All three networks on Wednesday touted the surprise win of Florida gubernatorial candidate Andrew Gillum. The liberal Democrat, endorsed by Bernie Sanders, advocates for the abolition of Immigration and Customs Enforcement (I.C.E.) agency. But ABC, CBS and NBC skipped this radical position.
The Orlando Sentinel on July 5, 2018 explained what the networks missed:
Gillum, the mayor of Tallahassee who has recently been bolstered by large contributions from liberal billionaires Tom Steyer and George Soros, said in a statement, “I support a comprehensive immigration overhaul that includes abolishment of ICE in its current form to be replaced with a more compassionate and focused agency that actually keeps us safer.”
To their credit, the networks didn’t shy away from calling Gillum liberal in general. On NBC’s Today, Hallie Jackson called the candidate a “progressive Democrat” and said of the election: “The upset, the result of a late surge driven by Bernie Sanders and setting up a battle of party extremes come November.”
On ABC’s Good Morning America, Terry Moran described: “On the left, Tallahassee mayor Andrew Gillum, a Bernie Sanders-backed progressive, coming out on top over a favorite of the Democratic establishment.”
On CBS This Morning, reporter Ed O’Keefe noted: “The 39-year-old is backed by Senator Bernie Sanders and other national liberal groups.” Back on June 27, This Morning hosts interviewed another hard-left Democrat, congressional candidate Alexandria Ocasio-Cortez. During the interview, they skipped her call to get rid of I.C.E. (Though the show mentioned it earlier in the program.)
On MSNBC, Wednesday, Morning Joe hosts tossed softballs to the Florida Democrat, skipping his call to abolish I.C.E.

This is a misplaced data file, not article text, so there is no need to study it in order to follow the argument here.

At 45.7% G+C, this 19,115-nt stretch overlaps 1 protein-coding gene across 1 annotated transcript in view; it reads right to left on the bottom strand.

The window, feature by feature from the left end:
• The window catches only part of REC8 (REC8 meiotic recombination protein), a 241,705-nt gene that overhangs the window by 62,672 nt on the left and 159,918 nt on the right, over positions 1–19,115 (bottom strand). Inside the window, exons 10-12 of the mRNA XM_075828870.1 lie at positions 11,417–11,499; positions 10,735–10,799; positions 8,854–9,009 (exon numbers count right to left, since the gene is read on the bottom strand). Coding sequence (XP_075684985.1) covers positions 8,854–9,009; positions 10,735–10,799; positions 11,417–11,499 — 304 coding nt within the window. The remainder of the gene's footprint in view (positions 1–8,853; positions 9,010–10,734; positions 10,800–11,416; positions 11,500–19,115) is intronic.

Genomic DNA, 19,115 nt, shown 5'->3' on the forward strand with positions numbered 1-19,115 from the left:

Considering that Americans, by an overwhelming majority, support I.C.E, perhaps the networks should inform viewers of Gillum’s position.
Partial transcripts are below is below.
HALLIE JACKSON: In Florida, it’s all about a play to the base for both sides. In Florida, GOP primary voters following President Trump's lead, backing his pick, Republican Congressman Ron DeSantis, in the race for governor. DeSantis will face progressive Democrat and Tallahassee mayor Andrew Gillum, the first African-American major party nominee for governor in the state. Gillum, who never led in a major party poll, edging out former Congresswoman Gwen Graham, the daughter of popular former governor and Senator Bob Graham. The upset, the result of a late surge driven by Bernie Sanders and setting up a battle of party extremes come November.
Good Morning America
TERRY MORAN: But the real stunner, as you mentioned, the Florida governor's race and in that race a microcosm of national politics. Voters in both parties rejecting the establishment looking for something new.
ANDREW GILLUM: Are you all ready to flip Florida blue?
MORAN: Overnight a major upset in Florida's governor's race setting the stage for a bruising battle in November. On the left, Tallahassee mayor Andrew Gillum, a Bernie Sanders-backed progressive coming out on top over a favorite of the Democratic establishment.
GILLUM: I got to tell you all, I am overwhelmed. There were just a few people, just a few people who said that this moment would not be possible.
MORAN: Gillum, the first black nominee for Florida governor for either party now set to face off against President Trump's candidate of choice, Ron DeSantis.
CBS This Morning
GAYLE KING: The Florida governor's race will have a supporter of President Trump running against a liberal Democrat who has called for his impeachment. Andrew Gillum is the first black candidate to be nominated by a major party in Florida. He will take on Ron DeSantis who came from behind in the GOP race after the president endorsed him.
ED O’KEEFE: Despite being outspent by tens of millions of dollars, Tallahassee Andrew Gillum pulled off a surprising win in the nation's largest battleground state. The 39-year-old is backed by Senator Bernie Sanders and other national liberal groups. If he wins, Gillum would be the state's first black governor.